musical chairs

  1. Also called going to Jerusalem. a game in which players march to music around two rows of chairs placed back to back, there being one chair less than the number of players, the object being to find a seat when the music stops abruptly. The player failing to do so is removed from the game, together with one chair, at each interval.

  2. Informal. a situation or series of events in which jobs, decisions, prospects, etc., are changed with confusing rapidity.

Origin of musical chairs

First recorded in 1875–80 Unabridged Based on the Random House Unabridged Dictionary, © Random House, Inc. 2023

How to use musical chairs in a sentence

  • In the midst of our agitation, we were compelled to play "musical chairs" with the others, as if nothing had happened!

  • The company had quite enough to talk about without having to fall back on shouting proverbs or musical chairs.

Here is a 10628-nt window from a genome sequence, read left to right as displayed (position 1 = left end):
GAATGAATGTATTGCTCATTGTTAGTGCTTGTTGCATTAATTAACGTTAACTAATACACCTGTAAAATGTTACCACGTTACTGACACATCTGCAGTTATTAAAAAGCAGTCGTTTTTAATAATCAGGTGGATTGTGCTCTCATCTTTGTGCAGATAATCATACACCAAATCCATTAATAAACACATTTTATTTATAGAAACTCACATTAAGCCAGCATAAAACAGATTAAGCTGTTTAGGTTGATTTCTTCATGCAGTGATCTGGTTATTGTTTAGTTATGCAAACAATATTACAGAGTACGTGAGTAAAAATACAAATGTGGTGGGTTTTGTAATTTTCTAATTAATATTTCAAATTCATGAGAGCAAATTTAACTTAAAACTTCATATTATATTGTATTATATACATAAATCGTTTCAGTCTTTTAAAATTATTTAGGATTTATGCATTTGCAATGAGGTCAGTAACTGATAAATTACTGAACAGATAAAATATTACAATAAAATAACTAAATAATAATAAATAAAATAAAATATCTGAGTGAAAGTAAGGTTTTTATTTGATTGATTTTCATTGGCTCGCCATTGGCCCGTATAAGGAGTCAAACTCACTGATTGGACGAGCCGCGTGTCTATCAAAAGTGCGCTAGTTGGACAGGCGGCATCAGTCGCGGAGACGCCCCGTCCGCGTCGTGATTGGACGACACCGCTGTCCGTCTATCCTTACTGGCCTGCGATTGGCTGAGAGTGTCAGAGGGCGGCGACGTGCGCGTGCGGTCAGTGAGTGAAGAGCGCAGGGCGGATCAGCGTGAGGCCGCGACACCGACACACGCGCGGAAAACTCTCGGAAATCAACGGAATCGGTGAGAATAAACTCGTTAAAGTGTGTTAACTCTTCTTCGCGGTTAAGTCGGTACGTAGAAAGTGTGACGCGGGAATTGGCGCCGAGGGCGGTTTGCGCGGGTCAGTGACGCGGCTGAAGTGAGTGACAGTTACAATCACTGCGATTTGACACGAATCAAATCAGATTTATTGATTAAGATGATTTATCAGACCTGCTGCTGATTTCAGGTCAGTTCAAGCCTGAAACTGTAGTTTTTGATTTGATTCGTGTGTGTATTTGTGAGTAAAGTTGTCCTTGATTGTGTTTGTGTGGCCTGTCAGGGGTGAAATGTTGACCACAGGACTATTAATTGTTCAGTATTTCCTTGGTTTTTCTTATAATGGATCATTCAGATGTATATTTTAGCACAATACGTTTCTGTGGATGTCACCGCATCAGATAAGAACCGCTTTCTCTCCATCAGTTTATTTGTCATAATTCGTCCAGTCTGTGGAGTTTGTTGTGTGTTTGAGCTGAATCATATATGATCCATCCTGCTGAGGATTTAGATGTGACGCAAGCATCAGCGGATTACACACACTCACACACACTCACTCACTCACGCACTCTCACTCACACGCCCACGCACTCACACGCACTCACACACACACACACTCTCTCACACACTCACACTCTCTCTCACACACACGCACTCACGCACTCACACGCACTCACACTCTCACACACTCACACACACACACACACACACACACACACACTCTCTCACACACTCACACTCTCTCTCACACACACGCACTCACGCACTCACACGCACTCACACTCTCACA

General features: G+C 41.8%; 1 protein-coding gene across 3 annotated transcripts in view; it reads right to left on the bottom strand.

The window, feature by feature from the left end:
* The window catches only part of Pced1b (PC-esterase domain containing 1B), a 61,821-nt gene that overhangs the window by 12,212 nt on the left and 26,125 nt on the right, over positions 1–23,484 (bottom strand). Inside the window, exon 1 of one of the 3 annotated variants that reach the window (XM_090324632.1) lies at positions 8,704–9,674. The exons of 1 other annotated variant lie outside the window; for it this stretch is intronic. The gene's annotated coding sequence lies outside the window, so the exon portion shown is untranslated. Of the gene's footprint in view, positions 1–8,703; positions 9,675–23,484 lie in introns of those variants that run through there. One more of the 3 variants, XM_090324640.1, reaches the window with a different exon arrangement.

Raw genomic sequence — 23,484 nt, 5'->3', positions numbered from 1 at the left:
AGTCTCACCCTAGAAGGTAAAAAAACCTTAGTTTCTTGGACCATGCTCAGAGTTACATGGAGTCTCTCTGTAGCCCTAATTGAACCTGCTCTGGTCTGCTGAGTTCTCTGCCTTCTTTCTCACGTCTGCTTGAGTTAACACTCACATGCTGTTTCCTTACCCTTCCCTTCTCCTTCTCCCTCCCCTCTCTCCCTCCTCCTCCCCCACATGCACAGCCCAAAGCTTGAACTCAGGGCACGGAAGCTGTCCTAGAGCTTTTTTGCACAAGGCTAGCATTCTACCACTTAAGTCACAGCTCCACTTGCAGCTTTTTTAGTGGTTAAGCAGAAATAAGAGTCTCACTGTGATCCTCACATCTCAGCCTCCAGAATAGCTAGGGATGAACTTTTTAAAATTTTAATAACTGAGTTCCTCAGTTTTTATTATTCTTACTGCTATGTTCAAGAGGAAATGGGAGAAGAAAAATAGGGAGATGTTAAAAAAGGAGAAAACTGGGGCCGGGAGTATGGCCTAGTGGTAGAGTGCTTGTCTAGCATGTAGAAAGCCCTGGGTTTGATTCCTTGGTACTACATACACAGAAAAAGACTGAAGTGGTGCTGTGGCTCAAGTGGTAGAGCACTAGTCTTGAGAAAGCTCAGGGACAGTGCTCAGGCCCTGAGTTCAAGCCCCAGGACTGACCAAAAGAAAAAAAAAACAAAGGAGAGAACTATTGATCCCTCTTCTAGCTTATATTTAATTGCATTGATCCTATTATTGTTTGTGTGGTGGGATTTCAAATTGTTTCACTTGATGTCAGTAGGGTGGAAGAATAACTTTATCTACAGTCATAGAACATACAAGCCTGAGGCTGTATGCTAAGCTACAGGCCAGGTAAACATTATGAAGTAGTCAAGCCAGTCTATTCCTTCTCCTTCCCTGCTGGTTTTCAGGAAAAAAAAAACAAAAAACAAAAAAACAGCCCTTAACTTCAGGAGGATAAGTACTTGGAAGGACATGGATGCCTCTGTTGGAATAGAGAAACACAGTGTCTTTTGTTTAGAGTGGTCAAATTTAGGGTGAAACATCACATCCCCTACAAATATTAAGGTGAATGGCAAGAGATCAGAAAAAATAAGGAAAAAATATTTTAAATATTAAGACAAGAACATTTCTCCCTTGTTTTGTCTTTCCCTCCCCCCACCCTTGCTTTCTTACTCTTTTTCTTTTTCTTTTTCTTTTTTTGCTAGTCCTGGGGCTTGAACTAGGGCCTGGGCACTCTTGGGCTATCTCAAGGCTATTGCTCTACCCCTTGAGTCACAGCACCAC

Reginald Cruden | Talbot Baines Reed
  • I had the same lingering desire to remain near safety that you feel when playing "musical chairs" and you are near a vacant seat.

    'Green Balls' | Paul Bewsher
  • Three access points were playing musical chairs, dropping signal and reacquiring it, dropping it again.

  • Wiping his brow and whistling, he organised musical chairs; and, after musical chairs, cock-fighting.

    Tell England | Ernest Raymond

British Dictionary definitions for musical chairs

musical chairs

noun(functioning as singular)
  1. a party game in which players walk around chairs while music is played, there being one fewer chair than players. Whenever the music stops, the player who fails to find a chair is eliminated

  2. any situation involving a number of people in a series of interrelated changes

Collins English Dictionary - Complete & Unabridged 2012 Digital Edition © William Collins Sons & Co. Ltd. 1979, 1986 © HarperCollins Publishers 1998, 2000, 2003, 2005, 2006, 2007, 2009, 2012